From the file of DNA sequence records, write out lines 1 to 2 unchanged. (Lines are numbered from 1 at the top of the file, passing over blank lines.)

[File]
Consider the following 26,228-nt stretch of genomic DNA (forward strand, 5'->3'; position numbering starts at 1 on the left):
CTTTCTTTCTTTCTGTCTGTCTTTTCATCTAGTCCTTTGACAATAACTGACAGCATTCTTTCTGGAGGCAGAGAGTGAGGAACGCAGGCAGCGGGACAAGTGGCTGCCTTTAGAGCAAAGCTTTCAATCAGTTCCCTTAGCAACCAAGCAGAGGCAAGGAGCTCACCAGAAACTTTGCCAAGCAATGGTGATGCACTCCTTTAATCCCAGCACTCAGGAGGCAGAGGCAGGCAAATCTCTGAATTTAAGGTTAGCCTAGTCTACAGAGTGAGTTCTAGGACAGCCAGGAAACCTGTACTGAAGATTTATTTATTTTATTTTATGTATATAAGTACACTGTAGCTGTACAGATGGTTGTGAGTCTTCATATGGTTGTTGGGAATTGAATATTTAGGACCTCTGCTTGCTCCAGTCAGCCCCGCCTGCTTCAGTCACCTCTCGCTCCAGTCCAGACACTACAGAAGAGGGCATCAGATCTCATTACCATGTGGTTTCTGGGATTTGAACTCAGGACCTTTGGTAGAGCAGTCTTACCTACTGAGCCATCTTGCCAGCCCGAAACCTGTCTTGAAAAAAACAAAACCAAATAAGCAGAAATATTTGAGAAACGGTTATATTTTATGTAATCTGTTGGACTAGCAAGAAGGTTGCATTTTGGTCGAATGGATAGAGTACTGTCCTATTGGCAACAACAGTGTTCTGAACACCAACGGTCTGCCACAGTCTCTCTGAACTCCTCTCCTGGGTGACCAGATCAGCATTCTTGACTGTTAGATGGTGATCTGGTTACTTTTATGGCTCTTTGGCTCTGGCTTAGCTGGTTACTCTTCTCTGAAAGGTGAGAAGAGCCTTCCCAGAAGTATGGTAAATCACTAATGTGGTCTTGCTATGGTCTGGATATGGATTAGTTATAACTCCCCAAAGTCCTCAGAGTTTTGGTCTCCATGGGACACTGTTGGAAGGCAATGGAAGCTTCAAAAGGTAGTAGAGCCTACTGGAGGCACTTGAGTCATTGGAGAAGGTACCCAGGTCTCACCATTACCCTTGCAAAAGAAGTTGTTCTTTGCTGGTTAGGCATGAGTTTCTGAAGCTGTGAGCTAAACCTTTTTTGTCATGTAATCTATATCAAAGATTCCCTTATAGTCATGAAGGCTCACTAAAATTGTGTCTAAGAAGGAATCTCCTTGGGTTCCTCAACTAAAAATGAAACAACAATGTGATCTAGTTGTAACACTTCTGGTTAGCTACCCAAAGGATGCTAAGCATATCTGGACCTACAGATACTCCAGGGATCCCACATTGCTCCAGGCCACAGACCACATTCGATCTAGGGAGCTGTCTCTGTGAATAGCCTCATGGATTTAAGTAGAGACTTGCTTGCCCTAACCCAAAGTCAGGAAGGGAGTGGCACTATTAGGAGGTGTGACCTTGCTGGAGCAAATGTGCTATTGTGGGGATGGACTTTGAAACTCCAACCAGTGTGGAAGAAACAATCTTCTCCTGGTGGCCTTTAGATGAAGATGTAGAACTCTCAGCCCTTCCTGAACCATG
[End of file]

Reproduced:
Consider the following 26,228-nt stretch of genomic DNA (forward strand, 5'->3'; position numbering starts at 1 on the left):
CTTTCTTTCTTTCTGTCTGTCTTTTCATCTAGTCCTTTGACAATAACTGACAGCATTCTTTCTGGAGGCAGAGAGTGAGGAACGCAGGCAGCGGGACAAGTGGCTGCCTTTAGAGCAAAGCTTTCAATCAGTTCCCTTAGCAACCAAGCAGAGGCAAGGAGCTCACCAGAAACTTTGCCAAGCAATGGTGATGCACTCCTTTAATCCCAGCACTCAGGAGGCAGAGGCAGGCAAATCTCTGAATTTAAGGTTAGCCTAGTCTACAGAGTGAGTTCTAGGACAGCCAGGAAACCTGTACTGAAGATTTATTTATTTTATTTTATGTATATAAGTACACTGTAGCTGTACAGATGGTTGTGAGTCTTCATATGGTTGTTGGGAATTGAATATTTAGGACCTCTGCTTGCTCCAGTCAGCCCCGCCTGCTTCAGTCACCTCTCGCTCCAGTCCAGACACTACAGAAGAGGGCATCAGATCTCATTACCATGTGGTTTCTGGGATTTGAACTCAGGACCTTTGGTAGAGCAGTCTTACCTACTGAGCCATCTTGCCAGCCCGAAACCTGTCTTGAAAAAAACAAAACCAAATAAGCAGAAATATTTGAGAAACGGTTATATTTTATGTAATCTGTTGGACTAGCAAGAAGGTTGCATTTTGGTCGAATGGATAGAGTACTGTCCTATTGGCAACAACAGTGTTCTGAACACCAACGGTCTGCCACAGTCTCTCTGAACTCCTCTCCTGGGTGACCAGATCAGCATTCTTGACTGTTAGATGGTGATCTGGTTACTTTTATGGCTCTTTGGCTCTGGCTTAGCTGGTTACTCTTCTCTGAAAGGTGAGAAGAGCCTTCCCAGAAGTATGGTAAATCACTAATGTGGTCTTGCTATGGTCTGGATATGGATTAGTTATAACTCCCCAAAGTCCTCAGAGTTTTGGTCTCCATGGGACACTGTTGGAAGGCAATGGAAGCTTCAAAAGGTAGTAGAGCCTACTGGAGGCACTTGAGTCATTGGAGAAGGTACCCAGGTCTCACCATTACCCTTGCAAAAGAAGTTGTTCTTTGCTGGTTAGGCATGAGTTTCTGAAGCTGTGAGCTAAACCTTTTTTGTCATGTAATCTATATCAAAGATTCCCTTATAGTCATGAAGGCTCACTAAAATTGTGTCTAAGAAGGAATCTCCTTGGGTTCCTCAACTAAAAATGAAACAACAATGTGATCTAGTTGTAACACTTCTGGTTAGCTACCCAAAGGATGCTAAGCATATCTGGACCTACAGATACTCCAGGGATCCCACATTGCTCCAGGCCACAGACCACATTCGATCTAGGGAGCTGTCTCTGTGAATAGCCTCATGGATTTAAGTAGAGACTTGCTTGCCCTAACCCAAAGTCAGGAAGGGAGTGGCACTATTAGGAGGTGTGACCTTGCTGGAGCAAATGTGCTATTGTGGGGATGGACTTTGAAACTCCAACCAGTGTGGAAGAAACAATCTTCTCCTGGTGGCCTTTAGATGAAGATGTAGAACTCTCAGCCCTTCCTGAACCATG